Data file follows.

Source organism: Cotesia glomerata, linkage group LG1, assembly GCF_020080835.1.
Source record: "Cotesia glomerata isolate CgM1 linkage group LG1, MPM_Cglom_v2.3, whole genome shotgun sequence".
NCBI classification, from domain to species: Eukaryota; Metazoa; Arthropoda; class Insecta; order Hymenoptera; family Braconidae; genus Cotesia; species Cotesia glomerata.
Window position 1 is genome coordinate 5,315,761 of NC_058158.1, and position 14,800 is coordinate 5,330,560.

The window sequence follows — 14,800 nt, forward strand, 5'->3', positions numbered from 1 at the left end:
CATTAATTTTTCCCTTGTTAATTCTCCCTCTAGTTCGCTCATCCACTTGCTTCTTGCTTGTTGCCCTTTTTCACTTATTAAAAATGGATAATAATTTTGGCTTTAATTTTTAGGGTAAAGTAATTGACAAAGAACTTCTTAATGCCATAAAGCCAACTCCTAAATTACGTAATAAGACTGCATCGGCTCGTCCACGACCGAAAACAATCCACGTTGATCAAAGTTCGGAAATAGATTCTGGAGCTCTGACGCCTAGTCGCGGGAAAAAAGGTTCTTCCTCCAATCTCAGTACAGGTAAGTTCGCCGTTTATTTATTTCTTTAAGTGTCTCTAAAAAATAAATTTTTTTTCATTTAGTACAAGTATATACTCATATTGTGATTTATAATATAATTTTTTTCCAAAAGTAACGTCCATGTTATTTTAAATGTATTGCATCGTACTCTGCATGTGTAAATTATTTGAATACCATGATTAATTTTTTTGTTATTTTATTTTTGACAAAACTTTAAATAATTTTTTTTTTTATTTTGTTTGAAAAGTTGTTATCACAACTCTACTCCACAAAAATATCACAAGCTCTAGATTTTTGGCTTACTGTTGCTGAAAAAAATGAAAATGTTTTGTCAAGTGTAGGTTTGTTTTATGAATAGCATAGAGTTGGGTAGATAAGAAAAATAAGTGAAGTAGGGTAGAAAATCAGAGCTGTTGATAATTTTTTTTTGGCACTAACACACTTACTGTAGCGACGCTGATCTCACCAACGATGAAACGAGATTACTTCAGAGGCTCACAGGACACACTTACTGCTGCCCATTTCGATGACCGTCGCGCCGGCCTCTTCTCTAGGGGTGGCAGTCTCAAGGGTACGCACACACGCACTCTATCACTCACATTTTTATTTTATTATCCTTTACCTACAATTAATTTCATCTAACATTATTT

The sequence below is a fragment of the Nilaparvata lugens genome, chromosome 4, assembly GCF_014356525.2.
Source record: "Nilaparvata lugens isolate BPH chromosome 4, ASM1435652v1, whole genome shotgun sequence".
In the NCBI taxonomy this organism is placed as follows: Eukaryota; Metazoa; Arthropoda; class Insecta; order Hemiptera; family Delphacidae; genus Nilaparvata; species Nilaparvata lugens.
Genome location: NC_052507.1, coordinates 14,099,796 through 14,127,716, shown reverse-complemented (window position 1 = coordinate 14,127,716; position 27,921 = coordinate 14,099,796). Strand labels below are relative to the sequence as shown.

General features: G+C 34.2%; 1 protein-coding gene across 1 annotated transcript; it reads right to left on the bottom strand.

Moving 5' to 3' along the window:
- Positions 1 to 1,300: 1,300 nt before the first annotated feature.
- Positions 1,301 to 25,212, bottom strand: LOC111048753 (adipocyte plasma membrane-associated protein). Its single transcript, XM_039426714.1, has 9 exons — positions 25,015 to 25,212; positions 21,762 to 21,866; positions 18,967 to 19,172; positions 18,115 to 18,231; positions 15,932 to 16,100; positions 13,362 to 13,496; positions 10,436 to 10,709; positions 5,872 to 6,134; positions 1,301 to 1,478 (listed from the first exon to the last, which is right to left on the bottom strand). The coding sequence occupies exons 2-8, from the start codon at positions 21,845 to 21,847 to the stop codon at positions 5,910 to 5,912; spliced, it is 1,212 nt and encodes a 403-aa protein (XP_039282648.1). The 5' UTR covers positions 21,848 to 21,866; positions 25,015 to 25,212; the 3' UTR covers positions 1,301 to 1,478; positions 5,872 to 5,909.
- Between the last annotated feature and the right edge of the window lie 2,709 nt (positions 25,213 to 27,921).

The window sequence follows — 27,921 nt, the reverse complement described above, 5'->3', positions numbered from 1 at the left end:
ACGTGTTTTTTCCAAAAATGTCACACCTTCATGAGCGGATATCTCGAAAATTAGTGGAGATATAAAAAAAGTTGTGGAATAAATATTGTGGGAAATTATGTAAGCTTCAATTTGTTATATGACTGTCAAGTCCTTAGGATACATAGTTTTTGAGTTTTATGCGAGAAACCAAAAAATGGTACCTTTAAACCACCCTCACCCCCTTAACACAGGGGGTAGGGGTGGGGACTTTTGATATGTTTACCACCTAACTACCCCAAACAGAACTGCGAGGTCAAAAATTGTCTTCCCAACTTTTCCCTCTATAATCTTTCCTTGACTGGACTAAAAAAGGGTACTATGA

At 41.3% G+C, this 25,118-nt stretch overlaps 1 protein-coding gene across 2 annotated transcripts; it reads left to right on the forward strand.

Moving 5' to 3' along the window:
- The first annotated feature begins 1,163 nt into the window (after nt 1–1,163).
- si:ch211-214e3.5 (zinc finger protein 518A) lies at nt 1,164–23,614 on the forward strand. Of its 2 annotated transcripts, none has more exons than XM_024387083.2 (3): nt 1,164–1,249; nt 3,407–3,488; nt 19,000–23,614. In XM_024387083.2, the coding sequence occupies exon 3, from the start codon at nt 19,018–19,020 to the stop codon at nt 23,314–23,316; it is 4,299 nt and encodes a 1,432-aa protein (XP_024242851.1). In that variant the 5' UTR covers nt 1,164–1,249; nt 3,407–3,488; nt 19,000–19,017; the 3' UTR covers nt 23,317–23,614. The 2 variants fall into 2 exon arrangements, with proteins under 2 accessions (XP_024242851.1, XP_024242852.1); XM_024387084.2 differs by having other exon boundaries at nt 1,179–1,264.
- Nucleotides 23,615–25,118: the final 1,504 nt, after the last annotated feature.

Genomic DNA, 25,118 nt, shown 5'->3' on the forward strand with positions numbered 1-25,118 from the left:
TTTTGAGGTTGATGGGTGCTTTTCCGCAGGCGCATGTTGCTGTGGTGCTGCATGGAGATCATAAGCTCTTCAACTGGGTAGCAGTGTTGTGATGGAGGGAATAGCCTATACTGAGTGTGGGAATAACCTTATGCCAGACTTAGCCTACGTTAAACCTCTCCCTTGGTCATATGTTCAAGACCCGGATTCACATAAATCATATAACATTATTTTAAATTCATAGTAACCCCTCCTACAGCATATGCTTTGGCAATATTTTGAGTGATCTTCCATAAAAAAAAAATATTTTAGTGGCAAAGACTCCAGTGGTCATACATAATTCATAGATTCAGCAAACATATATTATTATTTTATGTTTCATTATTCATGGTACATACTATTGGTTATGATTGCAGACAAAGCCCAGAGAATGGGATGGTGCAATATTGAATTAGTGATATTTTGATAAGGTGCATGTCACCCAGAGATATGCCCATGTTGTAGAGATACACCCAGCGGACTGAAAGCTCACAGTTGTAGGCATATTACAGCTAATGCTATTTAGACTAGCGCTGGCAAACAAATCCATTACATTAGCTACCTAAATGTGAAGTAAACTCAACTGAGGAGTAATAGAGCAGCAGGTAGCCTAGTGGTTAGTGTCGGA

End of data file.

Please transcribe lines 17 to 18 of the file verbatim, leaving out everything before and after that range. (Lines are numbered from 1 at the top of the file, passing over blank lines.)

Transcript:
ACGTGTTTTTTCCAAAAATGTCACACCTTCATGAGCGGATATCTCGAAAATTAGTGGAGATATAAAAAAAGTTGTGGAATAAATATTGTGGGAAATTATGTAAGCTTCAATTTGTTATATGACTGTCAAGTCCTTAGGATACATAGTTTTTGAGTTTTATGCGAGAAACCAAAAAATGGTACCTTTAAACCACCCTCACCCCCTTAACACAGGGGGTAGGGGTGGGGACTTTTGATATGTTTACCACCTAACTACCCCAAACAGAACTGCGAGGTCAAAAATTGTCTTCCCAACTTTTCCCTCTATAATCTTTCCTTGACTGGACTAAAAAAGGGTACTATGA

At 41.3% G+C, this 25,118-nt stretch overlaps 1 protein-coding gene across 2 annotated transcripts; it reads left to right on the forward strand.